Lifestyle

Your children will learn about sex | Amy Johnson

Hey, parents! Where is your child learning about sex? From you? The health teacher? Church? Peers? MTV? Google?

Chances are, it’s a combination of the above.

Here are some tips for integrating your values, as well as safety information, into your child’s education about this important topic.

What information and training do you, your child’s teachers, or your youth group leader have? Is it up-to-date? Have you or they been trained by competent professionals who are aware of current information on topics like STDs, pregnancy prevention, sexual minorities, resources and more?

Are you or your child looking at reliable, medically accurate, comprehensive information from sites like sexetc.org, goaskalice.org, thenationalcampaign.org, or plannedparenthood.org?

Do the sources of your child’s sexuality education reflect your values? For some parents, sexuality education at home, in school and in the faith community all line up, but are in conflict with much of what is portrayed in the media and myths that run rampant with youth. For others, the conflict comes with what is taught in school or church. One of the most reliable aspects of sexuality education in our country is the prevalence of contradictory messages. As a parent, it’s important to acknowledge this. Talk with your child about the mixed and confusing messages he or she is probably receiving. Help your children understand where you stand — and why.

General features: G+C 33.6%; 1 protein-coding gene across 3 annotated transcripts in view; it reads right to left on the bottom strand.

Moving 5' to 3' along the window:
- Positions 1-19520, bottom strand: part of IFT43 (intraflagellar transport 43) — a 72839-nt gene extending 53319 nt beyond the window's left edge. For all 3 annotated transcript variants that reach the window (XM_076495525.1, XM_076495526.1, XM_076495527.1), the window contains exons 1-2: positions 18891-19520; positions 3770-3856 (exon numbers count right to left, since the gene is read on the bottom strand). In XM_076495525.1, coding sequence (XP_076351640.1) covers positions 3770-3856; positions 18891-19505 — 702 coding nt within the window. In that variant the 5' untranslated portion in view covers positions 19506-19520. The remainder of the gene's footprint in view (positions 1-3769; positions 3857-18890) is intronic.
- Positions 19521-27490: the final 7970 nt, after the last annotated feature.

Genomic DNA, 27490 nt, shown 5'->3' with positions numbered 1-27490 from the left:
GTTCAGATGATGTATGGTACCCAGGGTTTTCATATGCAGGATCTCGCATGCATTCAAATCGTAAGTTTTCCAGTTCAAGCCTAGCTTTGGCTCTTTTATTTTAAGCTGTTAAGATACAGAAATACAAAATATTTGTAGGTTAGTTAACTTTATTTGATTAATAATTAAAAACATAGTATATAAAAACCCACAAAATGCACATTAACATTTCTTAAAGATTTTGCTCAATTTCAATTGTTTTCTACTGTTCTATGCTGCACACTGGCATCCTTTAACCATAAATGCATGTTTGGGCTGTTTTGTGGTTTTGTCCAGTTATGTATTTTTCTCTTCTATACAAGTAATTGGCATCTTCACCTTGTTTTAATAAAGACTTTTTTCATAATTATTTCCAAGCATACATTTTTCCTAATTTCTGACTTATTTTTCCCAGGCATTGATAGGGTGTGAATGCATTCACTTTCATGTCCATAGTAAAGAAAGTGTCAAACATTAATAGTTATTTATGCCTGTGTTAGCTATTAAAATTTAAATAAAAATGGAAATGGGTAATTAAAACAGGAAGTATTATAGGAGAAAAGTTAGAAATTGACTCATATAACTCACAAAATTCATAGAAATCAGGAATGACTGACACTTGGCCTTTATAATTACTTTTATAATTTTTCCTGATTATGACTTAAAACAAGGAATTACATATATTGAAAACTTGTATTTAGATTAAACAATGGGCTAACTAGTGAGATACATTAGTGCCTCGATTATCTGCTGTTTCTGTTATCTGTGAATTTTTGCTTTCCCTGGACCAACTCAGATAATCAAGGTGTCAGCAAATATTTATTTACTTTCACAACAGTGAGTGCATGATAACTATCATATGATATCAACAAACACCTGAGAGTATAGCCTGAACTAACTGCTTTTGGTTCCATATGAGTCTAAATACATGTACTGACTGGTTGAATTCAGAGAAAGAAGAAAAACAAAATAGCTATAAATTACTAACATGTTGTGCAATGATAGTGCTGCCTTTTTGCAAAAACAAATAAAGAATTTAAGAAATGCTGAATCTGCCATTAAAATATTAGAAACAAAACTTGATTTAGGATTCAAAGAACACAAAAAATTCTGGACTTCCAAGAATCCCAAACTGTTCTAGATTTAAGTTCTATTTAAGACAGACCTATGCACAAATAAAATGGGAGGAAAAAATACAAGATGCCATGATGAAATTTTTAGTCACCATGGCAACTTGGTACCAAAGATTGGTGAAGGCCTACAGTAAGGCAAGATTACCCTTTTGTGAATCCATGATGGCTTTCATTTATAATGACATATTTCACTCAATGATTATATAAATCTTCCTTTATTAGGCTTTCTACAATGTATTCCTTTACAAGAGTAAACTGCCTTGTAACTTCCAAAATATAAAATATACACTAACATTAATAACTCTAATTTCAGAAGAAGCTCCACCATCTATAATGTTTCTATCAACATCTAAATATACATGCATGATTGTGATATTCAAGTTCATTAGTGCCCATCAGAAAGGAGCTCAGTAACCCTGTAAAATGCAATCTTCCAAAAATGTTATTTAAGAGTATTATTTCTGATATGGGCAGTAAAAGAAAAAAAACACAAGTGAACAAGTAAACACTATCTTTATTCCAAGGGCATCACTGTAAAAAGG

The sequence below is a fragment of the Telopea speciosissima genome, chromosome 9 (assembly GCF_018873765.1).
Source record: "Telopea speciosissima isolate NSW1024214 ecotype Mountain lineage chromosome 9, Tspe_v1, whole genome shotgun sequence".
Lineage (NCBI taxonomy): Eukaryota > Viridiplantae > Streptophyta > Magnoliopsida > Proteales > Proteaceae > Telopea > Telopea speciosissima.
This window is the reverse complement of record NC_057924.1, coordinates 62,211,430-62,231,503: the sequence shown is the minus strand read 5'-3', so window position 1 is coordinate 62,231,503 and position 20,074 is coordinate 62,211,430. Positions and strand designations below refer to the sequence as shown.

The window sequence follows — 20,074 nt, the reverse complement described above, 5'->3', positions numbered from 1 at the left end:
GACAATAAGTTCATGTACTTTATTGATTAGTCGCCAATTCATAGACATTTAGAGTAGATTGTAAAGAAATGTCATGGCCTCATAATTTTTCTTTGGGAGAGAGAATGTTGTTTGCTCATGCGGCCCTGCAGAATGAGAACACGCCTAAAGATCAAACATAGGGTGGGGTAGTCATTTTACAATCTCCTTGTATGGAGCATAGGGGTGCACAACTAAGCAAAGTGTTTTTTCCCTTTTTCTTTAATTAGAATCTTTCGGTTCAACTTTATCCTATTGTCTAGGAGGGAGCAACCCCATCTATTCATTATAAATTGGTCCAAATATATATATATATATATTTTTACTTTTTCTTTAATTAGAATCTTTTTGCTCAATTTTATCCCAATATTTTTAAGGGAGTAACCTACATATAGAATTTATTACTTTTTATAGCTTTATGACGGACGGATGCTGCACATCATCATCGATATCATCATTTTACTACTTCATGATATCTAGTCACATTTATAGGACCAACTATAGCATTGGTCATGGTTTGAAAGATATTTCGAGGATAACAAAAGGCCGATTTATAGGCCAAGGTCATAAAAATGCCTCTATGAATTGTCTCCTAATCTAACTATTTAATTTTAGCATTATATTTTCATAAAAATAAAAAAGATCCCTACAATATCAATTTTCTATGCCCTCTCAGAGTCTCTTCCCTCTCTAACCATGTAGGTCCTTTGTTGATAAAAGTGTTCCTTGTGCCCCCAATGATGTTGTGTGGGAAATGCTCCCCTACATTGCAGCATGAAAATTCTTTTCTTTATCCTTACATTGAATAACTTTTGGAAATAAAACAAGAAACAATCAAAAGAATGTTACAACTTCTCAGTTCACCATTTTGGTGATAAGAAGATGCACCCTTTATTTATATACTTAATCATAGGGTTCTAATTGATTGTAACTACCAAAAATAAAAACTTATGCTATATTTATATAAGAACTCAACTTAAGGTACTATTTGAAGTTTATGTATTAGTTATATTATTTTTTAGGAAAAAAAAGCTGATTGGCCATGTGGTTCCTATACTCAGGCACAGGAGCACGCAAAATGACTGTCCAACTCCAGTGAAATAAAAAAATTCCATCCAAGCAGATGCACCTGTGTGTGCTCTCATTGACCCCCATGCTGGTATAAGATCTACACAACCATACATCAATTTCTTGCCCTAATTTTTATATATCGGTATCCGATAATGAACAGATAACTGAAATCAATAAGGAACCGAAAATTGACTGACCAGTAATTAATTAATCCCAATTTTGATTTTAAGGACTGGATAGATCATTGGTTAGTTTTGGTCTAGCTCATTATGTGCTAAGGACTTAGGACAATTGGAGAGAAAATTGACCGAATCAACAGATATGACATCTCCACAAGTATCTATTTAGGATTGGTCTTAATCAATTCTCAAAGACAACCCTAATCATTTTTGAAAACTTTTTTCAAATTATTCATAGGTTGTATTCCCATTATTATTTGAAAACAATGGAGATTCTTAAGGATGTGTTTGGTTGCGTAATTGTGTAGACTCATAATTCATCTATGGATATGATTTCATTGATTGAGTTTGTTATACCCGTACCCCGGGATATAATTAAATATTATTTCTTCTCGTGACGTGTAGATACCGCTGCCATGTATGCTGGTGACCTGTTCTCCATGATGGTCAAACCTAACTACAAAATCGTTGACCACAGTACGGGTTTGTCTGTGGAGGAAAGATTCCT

“Just say no” isn’t enough. There’s too much information in our culture for parents to rely on this one tactic. From Victoria’s Secret and Muscle Milk advertisements to “Glee,” YouTube, middle school jokes and the Day of Silence, sexuality messages are everywhere. As uncomfortable as you may feel having these conversations with your children, it’s important that you do. They need help to filter all the confusing messages through your family values. Make a goal to have 100 one-minute conversations with your child, in addition to longer talks from time to time.

Consider the following:

• What constitutes enough/not enough education about sexuality?

• What would abundant sexuality education look like? What is too much?

Think ahead so you can adjust as your children grow and are exposed to more information.

Utilize resources that are available to you. Find out what is taught in your school. Contact Planned Parenthood, your pediatrician, the health department or me to learn what educational resources, classes, and workshops are available for parents.

Some Federal Way faith communities offer sexuality education. Find out if yours does, what it is, and if it fits with the values you hold as sacred in your home.

One thing is for sure: Your children will learn about sex. The question is, how will you help them navigate all the messages they are already receiving? Get educated, get clear and start talking — about sex.

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